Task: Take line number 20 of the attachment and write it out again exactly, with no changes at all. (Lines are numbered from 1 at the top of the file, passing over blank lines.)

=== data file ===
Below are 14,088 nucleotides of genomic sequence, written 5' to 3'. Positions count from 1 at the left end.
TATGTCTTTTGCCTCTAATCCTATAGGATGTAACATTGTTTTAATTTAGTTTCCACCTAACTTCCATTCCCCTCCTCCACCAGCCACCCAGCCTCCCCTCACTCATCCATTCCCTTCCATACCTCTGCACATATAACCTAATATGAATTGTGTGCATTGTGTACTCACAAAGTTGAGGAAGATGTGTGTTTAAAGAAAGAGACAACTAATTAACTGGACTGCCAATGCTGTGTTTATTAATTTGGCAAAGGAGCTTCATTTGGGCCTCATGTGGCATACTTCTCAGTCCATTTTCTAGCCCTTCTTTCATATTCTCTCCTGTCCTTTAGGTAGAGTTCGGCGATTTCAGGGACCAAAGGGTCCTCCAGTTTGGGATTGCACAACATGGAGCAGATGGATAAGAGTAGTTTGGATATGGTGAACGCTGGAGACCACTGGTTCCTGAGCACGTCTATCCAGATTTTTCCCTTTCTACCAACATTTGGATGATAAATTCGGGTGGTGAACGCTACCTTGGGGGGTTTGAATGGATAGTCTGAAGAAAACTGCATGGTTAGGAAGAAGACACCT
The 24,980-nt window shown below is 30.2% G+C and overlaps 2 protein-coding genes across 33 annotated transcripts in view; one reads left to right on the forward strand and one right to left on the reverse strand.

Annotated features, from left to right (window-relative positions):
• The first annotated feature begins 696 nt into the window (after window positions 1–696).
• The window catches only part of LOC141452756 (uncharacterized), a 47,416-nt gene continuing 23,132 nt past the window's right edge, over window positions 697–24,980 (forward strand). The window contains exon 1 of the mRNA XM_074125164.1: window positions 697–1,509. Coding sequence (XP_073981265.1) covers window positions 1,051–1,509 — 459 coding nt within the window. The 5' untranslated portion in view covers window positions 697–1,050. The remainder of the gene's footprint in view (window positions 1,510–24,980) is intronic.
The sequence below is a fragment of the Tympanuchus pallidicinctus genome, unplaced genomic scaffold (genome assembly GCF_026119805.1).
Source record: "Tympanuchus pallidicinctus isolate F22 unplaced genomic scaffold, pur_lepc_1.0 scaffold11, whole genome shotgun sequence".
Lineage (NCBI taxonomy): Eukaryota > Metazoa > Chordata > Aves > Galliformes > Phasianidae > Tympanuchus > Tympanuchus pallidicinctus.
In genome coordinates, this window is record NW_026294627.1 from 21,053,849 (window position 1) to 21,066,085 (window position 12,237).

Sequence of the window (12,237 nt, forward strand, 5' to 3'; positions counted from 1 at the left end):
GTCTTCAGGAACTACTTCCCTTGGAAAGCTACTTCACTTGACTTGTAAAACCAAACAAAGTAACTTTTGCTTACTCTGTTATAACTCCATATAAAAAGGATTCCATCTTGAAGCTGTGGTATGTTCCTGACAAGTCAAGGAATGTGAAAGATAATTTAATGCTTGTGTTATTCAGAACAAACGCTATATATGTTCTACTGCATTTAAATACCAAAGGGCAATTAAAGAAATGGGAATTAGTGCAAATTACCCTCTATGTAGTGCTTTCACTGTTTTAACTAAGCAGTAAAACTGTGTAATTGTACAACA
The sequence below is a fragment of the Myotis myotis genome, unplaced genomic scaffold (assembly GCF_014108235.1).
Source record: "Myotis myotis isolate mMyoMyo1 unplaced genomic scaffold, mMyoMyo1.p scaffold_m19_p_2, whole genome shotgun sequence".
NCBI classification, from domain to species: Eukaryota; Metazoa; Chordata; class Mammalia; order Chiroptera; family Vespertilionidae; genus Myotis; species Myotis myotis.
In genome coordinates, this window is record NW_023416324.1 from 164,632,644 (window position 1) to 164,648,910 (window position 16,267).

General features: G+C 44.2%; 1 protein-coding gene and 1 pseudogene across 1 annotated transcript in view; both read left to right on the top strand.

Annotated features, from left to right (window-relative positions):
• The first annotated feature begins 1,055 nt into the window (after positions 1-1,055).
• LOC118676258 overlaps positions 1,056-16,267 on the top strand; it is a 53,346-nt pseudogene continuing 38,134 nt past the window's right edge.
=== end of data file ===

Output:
• LOC118676258 overlaps positions 1,056-16,267 on the top strand; it is a 53,346-nt pseudogene continuing 38,134 nt past the window's right edge.